Tuesday, November 18, 2008

les hommes morts sont dangereux

The first release - a 45 - on Geoff Travis's independent Rough Trade label in December 1977 was not homegrown. He didn't look to London, and he didn't scour the seedy venues of northern districts and boroughs in a bid to fly the flag.

The first release on Rough Trade was Metal Urbain's "Paris Marquais b/w Clé de Contact", limited to a 10,000 pressing. RT 001. Even the song titles themselves proudly broadcast the group's European status and Rough Trade's intention straight from the off. This was no insular enterprise.

Metal Urbain had previously released a self-financed single in Spring of the same year; "Panik b/w Lady Coca Cola" on the French Cézame Cobra label (COB 47004). Limited on that occasion to a 5,000 print run, they were hardly moving into mainstream distribution in signing with Travis, but they were at least travelling in the right direction. Faith was the overriding principle at play. Faith sealed the deal.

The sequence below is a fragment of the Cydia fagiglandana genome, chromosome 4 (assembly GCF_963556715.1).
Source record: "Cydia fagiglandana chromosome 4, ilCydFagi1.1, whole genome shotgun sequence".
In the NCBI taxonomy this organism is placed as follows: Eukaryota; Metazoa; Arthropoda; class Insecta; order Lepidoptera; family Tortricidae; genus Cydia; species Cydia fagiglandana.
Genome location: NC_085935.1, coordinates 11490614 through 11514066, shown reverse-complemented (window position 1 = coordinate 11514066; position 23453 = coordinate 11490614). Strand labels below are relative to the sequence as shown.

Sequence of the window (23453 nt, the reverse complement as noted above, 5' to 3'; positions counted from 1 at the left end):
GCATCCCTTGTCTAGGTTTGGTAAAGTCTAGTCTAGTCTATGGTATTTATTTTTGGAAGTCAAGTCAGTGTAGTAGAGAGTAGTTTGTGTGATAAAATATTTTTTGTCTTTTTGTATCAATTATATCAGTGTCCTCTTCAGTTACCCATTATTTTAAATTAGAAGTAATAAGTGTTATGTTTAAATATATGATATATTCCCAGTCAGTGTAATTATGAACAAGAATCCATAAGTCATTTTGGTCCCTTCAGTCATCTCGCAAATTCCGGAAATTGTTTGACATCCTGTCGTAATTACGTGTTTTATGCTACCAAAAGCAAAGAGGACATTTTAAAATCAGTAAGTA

"Paris Marquais" was their first and last 45rpm outing on Rough Trade.

Metal Urbain called it a day in late 1979.

A retrospective album, including updated remixes of their British single, appeared on the Celluloïd label in January, 1981. Rough Trade released the LP with a different track sequence and minor mastering alterations in the UK.

This excellent song is from that album. By this time, Clode Panik had retired from vocal duties, as had original guitarist, Rikky Darling.

Eric Debris: vocals; Hermann Schwartz: guitar; Pat Luger: guitar.

Produced by Tony Platt and Doug Bennett.

Dig, Lazarus, dig!

METAL URBAIN: ULTRA VIOLENCE from "Les Hommes Morts Sont Dangereux" LP (Celluloïd / Rough Trade) 1981 (France)



ib said...

Interesting. I was just listening to UV again when I realized how much this particular song owes to Wire. Both great bands.

Mick said...

Great post. John Peel had a European night in the early 80s and I discovered Metal Urbain and Deutsch-Amerikanische Freundschaft on the same night. There’s a Metal Urbain track he played that I’ve been after for years but I have no idea what it was called. One of my old house mates had the LP and I should have taped it when I had the chance.

ib said...

Thanks, Mick. John Peel is irreplaceable, and I'm glad you mentioned him. He kind of made it vaguely reasonable to even think of paying for a license fee. Not any more.